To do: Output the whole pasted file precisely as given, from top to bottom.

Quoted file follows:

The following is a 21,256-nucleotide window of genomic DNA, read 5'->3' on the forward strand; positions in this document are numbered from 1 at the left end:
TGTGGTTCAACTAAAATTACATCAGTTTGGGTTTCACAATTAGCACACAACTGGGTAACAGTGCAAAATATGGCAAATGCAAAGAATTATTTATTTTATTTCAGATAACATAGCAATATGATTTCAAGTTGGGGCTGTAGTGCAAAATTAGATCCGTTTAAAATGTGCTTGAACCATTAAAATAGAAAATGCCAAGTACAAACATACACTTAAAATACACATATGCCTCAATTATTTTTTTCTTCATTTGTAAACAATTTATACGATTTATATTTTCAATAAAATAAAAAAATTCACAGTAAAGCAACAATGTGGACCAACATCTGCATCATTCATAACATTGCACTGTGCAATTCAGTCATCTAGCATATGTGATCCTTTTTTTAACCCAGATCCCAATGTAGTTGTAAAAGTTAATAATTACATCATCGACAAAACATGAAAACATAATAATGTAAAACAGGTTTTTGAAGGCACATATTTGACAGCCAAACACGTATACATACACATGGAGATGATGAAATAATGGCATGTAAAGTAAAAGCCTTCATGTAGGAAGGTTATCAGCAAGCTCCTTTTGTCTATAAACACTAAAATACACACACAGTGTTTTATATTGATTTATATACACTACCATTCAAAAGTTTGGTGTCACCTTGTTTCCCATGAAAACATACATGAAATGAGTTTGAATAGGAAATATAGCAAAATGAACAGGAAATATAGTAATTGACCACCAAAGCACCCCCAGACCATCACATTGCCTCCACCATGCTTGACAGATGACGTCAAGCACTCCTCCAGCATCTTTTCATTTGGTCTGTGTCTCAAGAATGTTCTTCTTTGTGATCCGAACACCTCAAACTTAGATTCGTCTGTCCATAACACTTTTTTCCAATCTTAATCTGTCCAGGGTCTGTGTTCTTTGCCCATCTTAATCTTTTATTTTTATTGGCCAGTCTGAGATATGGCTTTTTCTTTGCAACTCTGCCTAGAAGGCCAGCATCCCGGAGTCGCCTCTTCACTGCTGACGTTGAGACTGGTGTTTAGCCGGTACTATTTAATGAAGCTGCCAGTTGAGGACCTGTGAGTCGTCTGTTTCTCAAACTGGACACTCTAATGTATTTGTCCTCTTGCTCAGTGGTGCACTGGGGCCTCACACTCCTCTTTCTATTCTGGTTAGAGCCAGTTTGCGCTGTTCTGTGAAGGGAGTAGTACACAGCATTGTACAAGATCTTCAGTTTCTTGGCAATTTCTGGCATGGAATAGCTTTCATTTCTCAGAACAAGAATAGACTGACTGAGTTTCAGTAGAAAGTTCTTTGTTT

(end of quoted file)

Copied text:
The following is a 21,256-nucleotide window of genomic DNA, read 5'->3' on the forward strand; positions in this document are numbered from 1 at the left end:
TGTGGTTCAACTAAAATTACATCAGTTTGGGTTTCACAATTAGCACACAACTGGGTAACAGTGCAAAATATGGCAAATGCAAAGAATTATTTATTTTATTTCAGATAACATAGCAATATGATTTCAAGTTGGGGCTGTAGTGCAAAATTAGATCCGTTTAAAATGTGCTTGAACCATTAAAATAGAAAATGCCAAGTACAAACATACACTTAAAATACACATATGCCTCAATTATTTTTTTCTTCATTTGTAAACAATTTATACGATTTATATTTTCAATAAAATAAAAAAATTCACAGTAAAGCAACAATGTGGACCAACATCTGCATCATTCATAACATTGCACTGTGCAATTCAGTCATCTAGCATATGTGATCCTTTTTTTAACCCAGATCCCAATGTAGTTGTAAAAGTTAATAATTACATCATCGACAAAACATGAAAACATAATAATGTAAAACAGGTTTTTGAAGGCACATATTTGACAGCCAAACACGTATACATACACATGGAGATGATGAAATAATGGCATGTAAAGTAAAAGCCTTCATGTAGGAAGGTTATCAGCAAGCTCCTTTTGTCTATAAACACTAAAATACACACACAGTGTTTTATATTGATTTATATACACTACCATTCAAAAGTTTGGTGTCACCTTGTTTCCCATGAAAACATACATGAAATGAGTTTGAATAGGAAATATAGCAAAATGAACAGGAAATATAGTAATTGACCACCAAAGCACCCCCAGACCATCACATTGCCTCCACCATGCTTGACAGATGACGTCAAGCACTCCTCCAGCATCTTTTCATTTGGTCTGTGTCTCAAGAATGTTCTTCTTTGTGATCCGAACACCTCAAACTTAGATTCGTCTGTCCATAACACTTTTTTCCAATCTTAATCTGTCCAGGGTCTGTGTTCTTTGCCCATCTTAATCTTTTATTTTTATTGGCCAGTCTGAGATATGGCTTTTTCTTTGCAACTCTGCCTAGAAGGCCAGCATCCCGGAGTCGCCTCTTCACTGCTGACGTTGAGACTGGTGTTTAGCCGGTACTATTTAATGAAGCTGCCAGTTGAGGACCTGTGAGTCGTCTGTTTCTCAAACTGGACACTCTAATGTATTTGTCCTCTTGCTCAGTGGTGCACTGGGGCCTCACACTCCTCTTTCTATTCTGGTTAGAGCCAGTTTGCGCTGTTCTGTGAAGGGAGTAGTACACAGCATTGTACAAGATCTTCAGTTTCTTGGCAATTTCTGGCATGGAATAGCTTTCATTTCTCAGAACAAGAATAGACTGACTGAGTTTCAGTAGAAAGTTCTTTGTTT